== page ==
“VA research is embedded in the largest integrated health care system in the country,” said Dr. Rachel Ramoni, VA’s chief research and development officer. “We’re in a position to do things that no one else in the world can do to improve the health of our Veterans, the country, and the world.”
Since assuming her role in 2017, Ramoni has made it a top priority to increase Veterans’ access to clinical trials.
With the advent of the COVID-19 pandemic, her office convened a response team that huddles daily to identify and advance research opportunities for VA investigators nationwide. They work closely with a steering committee of VA experts in virology, infectious disease, and epidemiology. That group has been doing expedited reviews of incoming ideas and proposals from VA investigators to identify the most viable and promising studies to fund.
`Desperately needed knowledge’
One focus of the response team has been linking with the pharmaceutical industry. This happens through legal arrangements known as “cooperative research and development agreements.” The agreements allow VA to partner with companies to test promising drugs or medical devices with Veteran study volunteers.
Now these public-private contracts are especially crucial. Drug companies with promising vaccines or treatments for COVID-19 need to urgently get their products into clinical trials.
“Together, VA and industry can rapidly generate desperately needed knowledge for the prevention and treatment of COVID-19,” Ramoni said.
In past years, regulatory hurdles were more cumbersome—in some cases, prohibitive. Because of this, many companies were deterred from partnering with VA to test new treatments.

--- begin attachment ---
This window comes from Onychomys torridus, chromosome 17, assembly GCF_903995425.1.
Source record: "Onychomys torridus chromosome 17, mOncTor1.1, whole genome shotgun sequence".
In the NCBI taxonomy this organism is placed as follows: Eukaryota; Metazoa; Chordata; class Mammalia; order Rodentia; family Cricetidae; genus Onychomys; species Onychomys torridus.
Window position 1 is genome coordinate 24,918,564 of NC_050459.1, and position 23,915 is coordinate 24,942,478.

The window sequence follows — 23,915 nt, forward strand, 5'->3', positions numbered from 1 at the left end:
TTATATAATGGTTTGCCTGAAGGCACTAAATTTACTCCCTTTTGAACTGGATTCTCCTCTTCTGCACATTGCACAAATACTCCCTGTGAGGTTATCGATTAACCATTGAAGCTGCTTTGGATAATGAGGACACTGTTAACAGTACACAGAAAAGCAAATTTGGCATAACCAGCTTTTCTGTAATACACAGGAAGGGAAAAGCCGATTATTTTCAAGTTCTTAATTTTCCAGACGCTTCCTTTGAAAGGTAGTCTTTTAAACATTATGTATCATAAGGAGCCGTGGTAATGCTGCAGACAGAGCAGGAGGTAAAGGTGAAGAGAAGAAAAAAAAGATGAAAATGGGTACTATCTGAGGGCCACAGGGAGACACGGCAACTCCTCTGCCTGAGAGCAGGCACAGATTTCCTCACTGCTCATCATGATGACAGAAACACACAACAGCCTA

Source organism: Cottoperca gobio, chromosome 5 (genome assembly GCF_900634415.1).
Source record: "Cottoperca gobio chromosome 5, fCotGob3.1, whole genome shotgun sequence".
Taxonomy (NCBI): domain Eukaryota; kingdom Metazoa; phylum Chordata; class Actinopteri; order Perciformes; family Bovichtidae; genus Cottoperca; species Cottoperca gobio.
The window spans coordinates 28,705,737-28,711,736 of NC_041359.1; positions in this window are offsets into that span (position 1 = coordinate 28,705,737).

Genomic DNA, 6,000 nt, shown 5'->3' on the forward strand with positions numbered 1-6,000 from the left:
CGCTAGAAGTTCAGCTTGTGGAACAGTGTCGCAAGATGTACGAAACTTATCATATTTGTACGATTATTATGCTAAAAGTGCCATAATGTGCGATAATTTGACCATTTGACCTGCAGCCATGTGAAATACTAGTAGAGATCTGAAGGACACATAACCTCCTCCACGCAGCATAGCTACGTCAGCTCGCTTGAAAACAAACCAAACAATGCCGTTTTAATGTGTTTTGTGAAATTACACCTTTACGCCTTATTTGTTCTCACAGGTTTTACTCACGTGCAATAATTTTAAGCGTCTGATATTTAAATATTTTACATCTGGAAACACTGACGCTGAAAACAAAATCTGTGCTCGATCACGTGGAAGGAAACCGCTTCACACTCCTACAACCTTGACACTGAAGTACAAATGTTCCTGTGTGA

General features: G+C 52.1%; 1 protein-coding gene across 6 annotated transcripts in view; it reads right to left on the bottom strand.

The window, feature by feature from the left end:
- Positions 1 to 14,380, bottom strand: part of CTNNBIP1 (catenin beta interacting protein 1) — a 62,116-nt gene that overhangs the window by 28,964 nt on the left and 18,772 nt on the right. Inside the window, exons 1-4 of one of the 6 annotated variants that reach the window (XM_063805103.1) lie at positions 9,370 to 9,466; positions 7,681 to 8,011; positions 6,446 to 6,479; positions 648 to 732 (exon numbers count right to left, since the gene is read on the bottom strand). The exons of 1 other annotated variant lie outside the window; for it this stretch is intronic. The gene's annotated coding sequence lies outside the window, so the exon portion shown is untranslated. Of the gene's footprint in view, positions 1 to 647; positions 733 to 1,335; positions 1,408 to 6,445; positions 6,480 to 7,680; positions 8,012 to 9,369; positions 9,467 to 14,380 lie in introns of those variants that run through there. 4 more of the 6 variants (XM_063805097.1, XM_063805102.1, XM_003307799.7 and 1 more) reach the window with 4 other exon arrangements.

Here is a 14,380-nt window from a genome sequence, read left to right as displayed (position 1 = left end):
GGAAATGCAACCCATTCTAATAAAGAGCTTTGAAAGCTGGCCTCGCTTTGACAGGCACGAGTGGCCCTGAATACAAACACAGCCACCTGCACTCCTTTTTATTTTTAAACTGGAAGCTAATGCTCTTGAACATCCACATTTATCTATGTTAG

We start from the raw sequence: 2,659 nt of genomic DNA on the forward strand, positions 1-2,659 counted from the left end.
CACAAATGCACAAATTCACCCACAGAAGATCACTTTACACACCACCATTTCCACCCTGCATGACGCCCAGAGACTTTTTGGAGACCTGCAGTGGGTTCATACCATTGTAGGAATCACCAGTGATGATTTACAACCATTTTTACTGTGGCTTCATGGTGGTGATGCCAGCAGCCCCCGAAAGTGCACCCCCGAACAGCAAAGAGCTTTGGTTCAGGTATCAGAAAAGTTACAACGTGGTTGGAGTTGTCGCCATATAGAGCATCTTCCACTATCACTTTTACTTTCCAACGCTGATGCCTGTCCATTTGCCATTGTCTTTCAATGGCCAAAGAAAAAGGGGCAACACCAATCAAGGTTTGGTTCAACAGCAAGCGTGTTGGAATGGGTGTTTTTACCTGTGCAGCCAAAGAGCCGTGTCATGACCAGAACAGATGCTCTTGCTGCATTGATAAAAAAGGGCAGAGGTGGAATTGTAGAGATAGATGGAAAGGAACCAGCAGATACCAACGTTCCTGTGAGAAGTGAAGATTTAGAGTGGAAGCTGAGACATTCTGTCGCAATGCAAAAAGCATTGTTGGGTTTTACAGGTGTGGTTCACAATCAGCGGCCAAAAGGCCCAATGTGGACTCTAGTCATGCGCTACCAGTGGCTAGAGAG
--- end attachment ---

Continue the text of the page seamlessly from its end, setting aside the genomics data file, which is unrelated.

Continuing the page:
Nationwide scale a huge asset for research and Veterans
Under Ramoni’s leadership, that landscape has shifted. VA has made a concerted effort since 2018, in the framework of an initiative called Access to Clinical Trials (ACT) for Veterans, to educate potential partners—from industry as well as the federal sector—and break down barriers to collaboration.
VA is now a far more attractive partner for industry. The organization has a nationwide cadre of experienced investigators. Other assets include a tested clinical trial infrastructure ready to move quickly, and a large pool of potentially eligible Veterans study participants who are motivated to serve once again to help their fellow Vets and other Americans.
“We want to become the partner of choice for industry,” Ramoni said.
That’s true for COVID-19 and for other conditions, like cancer.
Ramoni points out that in the past, the average time it took to start up an industry-sponsored trial in VA was 285 days, nearly 10 months. In comparison, academic medical centers were doing it in around five months. Her office has committed to cut the VA average to about six months by October 2021, “to even the playing field.”
That’s all during normal times. During the COVID-19 pandemic, as noted above, VA is finding ways to slash the time frame more dramatically.
“A lot of what we’ve been working on is rolling out more standardized, streamlined approaches,” says Ramoni.
She envisions companies and other collaborators partnering with VA to quickly stand up their trials at numerous VA medical centers at once—at least five or so at a time.
“It takes virtually the same time to set up a trial for 20 sites as for one site,” she notes.
The nationwide scale of VA, which in the past has been part of the difficulty in organizing large trials, can be a huge research asset nowadays, given the newer infrastructure, she says.
That stands to help lots of Veterans who are coping not only with COVID-19, but with many other health conditions.
This VAntage Point was updated on May 15, 2020.
Mary Kelleher, with VA’s Office of Research and Development, contributed to this article.